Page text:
The M-Path was built in 1983 extends from the Miami River in downtown Miami to the Dadeland neighborhood in suburban Kendall, and now connects with the South Dade Trail at Metrorail's Dadeland South Station -- a continuous off-road path 31 miles all the way to Florida City. It is built atop a portion of the fabled Florida East Coast Railway built by Henry Flagler in 1896. Then in 1905, Flagler began an extension of the railroad to Key West, completing it in 1912, and that now represents the Overseas Highway to Key West as well as the route for the partially-constructed Florida Keys Overseas Heritage Trail.
Below you see how it parallels US Highway 1 and runs alongside and beneath the Metrorail elevated structure.
The M-Path generally follows US Highway1 (South Dixie Highway) and crosses 28 roadway intersections. The path connects the Metrorail stations of Brickell, Vizcaya, Coconut Grove, Douglas Road, the University of Miami and South Miami. The roads are mostly controlled by traffic signals to keep you safe, but they do slow down one's progress of course.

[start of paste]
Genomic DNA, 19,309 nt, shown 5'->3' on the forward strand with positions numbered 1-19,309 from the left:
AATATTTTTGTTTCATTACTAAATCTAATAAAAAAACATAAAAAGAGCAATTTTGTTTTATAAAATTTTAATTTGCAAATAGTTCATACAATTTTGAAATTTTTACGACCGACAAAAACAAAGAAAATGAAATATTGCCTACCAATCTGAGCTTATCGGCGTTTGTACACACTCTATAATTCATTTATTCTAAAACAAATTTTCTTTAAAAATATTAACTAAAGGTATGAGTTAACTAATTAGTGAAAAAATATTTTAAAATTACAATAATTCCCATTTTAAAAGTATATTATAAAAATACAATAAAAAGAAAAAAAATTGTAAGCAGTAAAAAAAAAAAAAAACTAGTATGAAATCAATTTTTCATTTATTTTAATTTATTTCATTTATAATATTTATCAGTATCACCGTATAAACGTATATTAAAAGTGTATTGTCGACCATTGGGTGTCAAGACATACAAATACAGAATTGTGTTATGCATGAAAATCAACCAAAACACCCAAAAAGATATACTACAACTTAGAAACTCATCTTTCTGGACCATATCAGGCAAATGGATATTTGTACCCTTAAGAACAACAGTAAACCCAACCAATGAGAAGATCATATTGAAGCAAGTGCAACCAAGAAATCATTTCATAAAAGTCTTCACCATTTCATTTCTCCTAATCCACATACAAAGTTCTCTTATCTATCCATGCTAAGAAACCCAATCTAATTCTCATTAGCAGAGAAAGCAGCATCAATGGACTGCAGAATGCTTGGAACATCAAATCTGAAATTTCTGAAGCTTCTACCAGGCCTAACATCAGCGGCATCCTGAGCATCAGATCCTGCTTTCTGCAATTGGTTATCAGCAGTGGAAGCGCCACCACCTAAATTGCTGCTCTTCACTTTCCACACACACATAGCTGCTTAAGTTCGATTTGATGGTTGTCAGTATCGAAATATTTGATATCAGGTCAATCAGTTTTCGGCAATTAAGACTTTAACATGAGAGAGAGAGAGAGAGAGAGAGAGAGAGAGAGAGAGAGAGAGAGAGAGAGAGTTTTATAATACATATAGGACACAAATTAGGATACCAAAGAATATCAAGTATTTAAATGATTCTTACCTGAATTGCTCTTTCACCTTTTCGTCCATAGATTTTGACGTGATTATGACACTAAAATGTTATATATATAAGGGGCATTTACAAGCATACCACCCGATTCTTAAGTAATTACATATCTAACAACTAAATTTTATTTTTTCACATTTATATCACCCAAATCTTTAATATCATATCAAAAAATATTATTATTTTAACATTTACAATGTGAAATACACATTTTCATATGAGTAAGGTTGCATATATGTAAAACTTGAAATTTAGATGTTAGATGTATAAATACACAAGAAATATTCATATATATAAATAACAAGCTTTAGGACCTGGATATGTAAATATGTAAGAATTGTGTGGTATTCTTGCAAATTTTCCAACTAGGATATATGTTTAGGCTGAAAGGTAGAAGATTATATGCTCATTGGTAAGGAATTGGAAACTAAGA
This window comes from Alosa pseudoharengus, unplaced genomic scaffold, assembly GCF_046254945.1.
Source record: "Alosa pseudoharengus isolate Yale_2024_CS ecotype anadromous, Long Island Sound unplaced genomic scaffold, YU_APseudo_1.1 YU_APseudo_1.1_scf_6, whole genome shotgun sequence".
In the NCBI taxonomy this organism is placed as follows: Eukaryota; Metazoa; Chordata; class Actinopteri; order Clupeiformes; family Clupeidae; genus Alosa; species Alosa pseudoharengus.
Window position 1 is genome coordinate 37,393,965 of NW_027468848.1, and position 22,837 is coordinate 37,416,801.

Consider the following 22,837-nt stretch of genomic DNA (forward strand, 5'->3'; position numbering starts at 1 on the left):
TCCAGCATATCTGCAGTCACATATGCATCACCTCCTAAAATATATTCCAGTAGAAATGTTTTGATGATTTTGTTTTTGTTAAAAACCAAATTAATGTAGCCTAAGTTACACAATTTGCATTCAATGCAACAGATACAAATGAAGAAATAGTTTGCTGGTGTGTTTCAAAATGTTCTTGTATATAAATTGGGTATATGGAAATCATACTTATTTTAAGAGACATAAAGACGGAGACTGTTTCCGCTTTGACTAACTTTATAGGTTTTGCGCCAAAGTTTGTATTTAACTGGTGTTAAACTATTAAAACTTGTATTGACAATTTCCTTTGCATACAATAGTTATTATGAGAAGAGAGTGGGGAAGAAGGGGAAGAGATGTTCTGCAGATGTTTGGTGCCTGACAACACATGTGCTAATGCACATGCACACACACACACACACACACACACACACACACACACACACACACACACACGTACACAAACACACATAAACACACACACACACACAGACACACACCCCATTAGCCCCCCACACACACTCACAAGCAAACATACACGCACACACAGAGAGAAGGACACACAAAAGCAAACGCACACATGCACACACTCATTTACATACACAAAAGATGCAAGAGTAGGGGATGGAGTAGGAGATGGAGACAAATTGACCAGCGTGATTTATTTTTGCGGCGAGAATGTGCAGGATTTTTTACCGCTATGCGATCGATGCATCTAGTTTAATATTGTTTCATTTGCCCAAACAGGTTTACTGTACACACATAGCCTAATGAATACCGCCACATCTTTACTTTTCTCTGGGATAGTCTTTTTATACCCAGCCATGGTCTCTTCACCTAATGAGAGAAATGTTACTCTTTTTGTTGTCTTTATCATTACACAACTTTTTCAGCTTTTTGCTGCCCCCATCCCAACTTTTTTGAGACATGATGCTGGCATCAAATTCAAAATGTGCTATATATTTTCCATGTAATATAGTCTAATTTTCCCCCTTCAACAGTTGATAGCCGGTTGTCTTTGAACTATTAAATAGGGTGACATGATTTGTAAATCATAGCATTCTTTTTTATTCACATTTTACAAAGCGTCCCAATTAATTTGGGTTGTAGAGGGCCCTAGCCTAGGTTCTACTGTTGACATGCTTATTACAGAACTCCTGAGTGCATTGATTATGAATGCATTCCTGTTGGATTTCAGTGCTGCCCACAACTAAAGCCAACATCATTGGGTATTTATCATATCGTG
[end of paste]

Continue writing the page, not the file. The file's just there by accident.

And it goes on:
The mature trees and the supports for the elevated train all serve to keep a good part of the trail in the shade and somewhat out of the wind, unlike the South Dade Trail to which it connects farther south, which is all out in the open.
You could park in one of the lots serving a station, but then you have to pay the prevailing parking rate. You can also just park in one of the many shopping center lots neat the trail. The trail near its downtown point connects with the Rickenbaker Causeway Trail out onto Key Biscayne.
At the North Dadeland Metrorail station, the paved pathway continues south as the South Dade Trail, all the way to Florida City. The entire route forms a 31-mile corridor.